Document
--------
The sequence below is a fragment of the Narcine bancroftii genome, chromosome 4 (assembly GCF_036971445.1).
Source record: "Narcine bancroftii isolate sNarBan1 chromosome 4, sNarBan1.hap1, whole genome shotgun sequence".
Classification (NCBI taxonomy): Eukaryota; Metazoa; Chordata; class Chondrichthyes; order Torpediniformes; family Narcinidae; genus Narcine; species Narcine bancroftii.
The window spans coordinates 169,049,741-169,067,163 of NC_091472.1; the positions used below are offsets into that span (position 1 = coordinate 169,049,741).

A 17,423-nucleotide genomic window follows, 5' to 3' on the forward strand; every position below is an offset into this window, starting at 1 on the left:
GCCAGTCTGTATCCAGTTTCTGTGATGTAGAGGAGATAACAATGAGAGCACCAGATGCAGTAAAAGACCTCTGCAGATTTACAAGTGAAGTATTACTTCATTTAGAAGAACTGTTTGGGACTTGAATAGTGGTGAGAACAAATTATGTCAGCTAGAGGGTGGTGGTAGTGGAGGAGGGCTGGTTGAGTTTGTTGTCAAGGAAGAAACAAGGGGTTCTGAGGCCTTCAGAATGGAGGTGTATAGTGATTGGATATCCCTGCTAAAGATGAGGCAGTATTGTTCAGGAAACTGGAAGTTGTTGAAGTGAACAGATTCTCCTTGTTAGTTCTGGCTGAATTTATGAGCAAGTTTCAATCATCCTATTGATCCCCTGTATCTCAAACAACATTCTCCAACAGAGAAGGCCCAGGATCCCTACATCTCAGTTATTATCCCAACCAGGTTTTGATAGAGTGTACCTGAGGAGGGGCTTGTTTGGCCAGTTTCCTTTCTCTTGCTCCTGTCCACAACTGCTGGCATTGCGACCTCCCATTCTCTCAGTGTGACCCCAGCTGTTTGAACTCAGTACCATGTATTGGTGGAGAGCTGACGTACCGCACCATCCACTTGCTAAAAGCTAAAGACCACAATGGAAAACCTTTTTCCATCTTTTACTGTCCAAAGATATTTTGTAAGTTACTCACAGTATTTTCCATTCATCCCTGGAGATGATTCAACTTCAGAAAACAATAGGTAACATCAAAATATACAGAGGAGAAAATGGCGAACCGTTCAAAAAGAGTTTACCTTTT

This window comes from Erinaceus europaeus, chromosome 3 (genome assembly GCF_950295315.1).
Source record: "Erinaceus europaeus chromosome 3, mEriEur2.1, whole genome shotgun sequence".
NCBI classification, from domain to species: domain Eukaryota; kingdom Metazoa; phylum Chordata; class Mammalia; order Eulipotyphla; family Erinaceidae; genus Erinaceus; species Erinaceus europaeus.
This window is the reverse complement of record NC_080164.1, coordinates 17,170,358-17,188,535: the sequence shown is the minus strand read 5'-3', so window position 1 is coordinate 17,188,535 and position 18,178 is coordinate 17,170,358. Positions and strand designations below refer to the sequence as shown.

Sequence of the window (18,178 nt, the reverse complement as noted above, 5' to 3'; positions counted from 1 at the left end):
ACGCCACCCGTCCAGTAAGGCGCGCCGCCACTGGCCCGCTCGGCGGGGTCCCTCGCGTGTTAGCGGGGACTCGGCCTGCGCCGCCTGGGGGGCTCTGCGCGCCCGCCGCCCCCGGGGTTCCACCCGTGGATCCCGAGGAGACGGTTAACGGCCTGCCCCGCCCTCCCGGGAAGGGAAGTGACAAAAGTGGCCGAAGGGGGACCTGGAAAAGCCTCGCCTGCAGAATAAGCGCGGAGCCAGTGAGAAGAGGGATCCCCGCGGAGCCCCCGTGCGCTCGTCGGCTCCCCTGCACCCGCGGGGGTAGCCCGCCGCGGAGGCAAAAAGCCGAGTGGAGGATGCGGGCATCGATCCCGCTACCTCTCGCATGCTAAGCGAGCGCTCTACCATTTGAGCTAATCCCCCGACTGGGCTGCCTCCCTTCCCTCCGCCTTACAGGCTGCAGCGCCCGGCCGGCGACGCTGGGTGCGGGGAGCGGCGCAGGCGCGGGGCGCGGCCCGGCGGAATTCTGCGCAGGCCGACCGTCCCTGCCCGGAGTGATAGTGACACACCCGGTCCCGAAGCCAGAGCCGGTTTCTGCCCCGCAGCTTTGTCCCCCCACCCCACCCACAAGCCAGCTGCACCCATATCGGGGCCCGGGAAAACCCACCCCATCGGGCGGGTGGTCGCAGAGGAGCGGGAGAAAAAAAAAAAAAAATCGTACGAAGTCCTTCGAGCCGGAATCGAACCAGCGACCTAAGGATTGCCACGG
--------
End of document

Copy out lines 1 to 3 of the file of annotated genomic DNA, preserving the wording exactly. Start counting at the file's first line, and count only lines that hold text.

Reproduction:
The sequence below is a fragment of the Narcine bancroftii genome, chromosome 4 (assembly GCF_036971445.1).
Source record: "Narcine bancroftii isolate sNarBan1 chromosome 4, sNarBan1.hap1, whole genome shotgun sequence".
Classification (NCBI taxonomy): Eukaryota; Metazoa; Chordata; class Chondrichthyes; order Torpediniformes; family Narcinidae; genus Narcine; species Narcine bancroftii.